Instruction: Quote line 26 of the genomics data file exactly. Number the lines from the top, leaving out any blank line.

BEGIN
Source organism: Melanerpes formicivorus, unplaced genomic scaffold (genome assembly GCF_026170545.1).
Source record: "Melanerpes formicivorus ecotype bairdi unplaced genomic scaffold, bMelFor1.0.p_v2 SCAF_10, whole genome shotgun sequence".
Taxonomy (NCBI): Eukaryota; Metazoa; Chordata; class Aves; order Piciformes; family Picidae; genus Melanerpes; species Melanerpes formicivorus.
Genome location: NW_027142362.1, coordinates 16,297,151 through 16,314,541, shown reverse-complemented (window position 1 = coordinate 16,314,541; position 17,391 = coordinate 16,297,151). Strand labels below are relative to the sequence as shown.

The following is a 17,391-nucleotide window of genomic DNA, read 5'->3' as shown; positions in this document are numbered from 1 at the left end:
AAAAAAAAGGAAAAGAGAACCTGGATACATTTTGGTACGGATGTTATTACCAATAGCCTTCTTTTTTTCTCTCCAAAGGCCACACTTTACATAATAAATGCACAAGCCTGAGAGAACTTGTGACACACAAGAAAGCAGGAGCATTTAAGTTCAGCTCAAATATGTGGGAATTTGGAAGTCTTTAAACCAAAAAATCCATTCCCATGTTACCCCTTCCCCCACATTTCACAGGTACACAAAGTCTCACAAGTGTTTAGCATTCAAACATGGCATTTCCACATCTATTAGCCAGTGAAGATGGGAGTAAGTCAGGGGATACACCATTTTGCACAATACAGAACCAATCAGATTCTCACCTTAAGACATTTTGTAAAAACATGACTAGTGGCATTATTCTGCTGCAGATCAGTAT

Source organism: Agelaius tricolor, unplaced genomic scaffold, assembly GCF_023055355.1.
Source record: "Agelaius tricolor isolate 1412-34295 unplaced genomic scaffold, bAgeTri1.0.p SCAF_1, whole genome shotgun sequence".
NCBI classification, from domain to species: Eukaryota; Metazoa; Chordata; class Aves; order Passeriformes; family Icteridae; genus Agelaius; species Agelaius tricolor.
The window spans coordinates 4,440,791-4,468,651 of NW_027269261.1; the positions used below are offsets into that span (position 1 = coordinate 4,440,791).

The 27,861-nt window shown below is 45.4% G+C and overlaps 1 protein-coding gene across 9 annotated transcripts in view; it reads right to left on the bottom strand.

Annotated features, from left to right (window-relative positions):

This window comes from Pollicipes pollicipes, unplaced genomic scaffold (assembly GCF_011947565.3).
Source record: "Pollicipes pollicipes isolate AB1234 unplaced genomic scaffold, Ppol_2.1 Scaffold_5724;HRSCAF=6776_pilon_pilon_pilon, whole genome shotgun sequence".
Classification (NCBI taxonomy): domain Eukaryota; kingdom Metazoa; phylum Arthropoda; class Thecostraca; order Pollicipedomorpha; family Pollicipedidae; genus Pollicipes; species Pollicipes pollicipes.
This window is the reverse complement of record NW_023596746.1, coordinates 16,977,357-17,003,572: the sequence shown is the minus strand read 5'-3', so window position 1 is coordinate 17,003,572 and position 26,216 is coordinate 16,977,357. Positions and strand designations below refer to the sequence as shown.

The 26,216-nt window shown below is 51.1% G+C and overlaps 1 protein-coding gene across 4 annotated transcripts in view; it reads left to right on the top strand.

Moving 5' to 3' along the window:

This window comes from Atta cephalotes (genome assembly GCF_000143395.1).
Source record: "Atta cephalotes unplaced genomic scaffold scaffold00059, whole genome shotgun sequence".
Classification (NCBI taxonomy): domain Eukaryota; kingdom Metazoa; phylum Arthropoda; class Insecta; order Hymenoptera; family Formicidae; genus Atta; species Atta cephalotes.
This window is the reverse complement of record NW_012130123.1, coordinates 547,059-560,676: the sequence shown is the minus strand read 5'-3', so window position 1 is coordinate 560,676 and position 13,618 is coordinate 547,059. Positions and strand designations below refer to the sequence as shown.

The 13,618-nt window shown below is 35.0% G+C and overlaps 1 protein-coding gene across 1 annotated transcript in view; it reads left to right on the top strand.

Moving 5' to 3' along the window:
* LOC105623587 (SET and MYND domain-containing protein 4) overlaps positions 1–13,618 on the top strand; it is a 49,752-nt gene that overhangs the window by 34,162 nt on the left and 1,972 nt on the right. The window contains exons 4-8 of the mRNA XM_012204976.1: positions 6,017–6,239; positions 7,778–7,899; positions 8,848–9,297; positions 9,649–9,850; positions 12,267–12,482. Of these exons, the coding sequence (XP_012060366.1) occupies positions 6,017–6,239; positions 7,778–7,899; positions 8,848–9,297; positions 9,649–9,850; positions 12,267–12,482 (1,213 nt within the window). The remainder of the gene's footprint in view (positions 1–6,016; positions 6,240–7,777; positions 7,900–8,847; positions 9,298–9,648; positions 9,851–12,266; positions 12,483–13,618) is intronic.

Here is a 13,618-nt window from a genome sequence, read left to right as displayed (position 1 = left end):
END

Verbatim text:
Here is a 13,618-nt window from a genome sequence, read left to right as displayed (position 1 = left end):